The gold coinage of Louis II of Flanders (1346-84) rivalled that of his contemporary King Philip VI of France in its splendour. In fact, many of his issues were direct imitations of the major French coinages, particularly the écu, a version of which was made in Flanders for nearly a century. But Louis also issued more distinctive pieces, such as this heaume, the largest gold coin to be produced in medieval Flanders and one of the largest in Europe as a whole. Although it was only produced for about six months, from 16 December 1367 to 18 June 1368, mint records show that 336,000 examples were struck.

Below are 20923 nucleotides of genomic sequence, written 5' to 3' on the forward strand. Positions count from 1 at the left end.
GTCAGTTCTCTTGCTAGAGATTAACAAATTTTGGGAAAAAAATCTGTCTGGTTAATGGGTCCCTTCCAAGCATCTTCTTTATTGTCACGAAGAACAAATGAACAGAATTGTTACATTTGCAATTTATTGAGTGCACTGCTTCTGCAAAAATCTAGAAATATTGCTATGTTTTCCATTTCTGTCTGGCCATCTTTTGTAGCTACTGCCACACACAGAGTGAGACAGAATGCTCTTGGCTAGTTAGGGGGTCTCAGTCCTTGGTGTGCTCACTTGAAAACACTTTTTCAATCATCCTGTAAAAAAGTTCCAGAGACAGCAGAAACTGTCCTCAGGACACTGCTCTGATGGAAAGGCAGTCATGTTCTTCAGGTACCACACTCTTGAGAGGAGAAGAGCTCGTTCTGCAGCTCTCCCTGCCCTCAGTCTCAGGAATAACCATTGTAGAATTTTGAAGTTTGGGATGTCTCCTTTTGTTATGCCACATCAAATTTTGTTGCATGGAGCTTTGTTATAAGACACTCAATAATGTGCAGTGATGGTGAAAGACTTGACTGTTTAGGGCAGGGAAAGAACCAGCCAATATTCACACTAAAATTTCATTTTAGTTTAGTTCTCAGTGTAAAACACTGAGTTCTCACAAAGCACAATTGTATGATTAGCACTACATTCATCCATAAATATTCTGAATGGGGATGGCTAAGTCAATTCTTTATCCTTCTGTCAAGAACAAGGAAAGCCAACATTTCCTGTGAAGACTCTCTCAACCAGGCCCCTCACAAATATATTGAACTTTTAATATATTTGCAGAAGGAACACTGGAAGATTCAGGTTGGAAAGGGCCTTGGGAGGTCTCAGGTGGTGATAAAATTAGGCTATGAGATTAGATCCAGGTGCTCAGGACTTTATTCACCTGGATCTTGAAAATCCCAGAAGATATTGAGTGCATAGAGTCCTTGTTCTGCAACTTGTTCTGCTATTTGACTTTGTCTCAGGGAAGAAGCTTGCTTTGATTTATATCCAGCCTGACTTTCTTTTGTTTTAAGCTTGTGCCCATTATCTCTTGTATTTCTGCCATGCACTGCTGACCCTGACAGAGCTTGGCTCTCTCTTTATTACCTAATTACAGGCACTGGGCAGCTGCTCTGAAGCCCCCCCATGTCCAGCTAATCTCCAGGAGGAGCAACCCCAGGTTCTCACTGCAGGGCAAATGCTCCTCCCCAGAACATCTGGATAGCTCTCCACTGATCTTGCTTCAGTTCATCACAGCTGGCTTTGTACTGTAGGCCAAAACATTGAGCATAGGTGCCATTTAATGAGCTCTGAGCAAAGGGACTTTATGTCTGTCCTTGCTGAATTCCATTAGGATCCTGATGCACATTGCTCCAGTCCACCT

The heaume takes its name from the central design of the shield of Flanders surmounted by an ornamental helmet (heaume in French), which is held up by two heraldic Flemish lions. The whole group is posed under an elaborate canopy. The highly decorated cross which forms the reverse design has the letters FLAN, for Flanders, between its arms. Each is surmounted by an eagle.
The combination of die-making skills, the vocabulary of Gothic art, and love of heraldry and decoration make these coins uniquely attractive.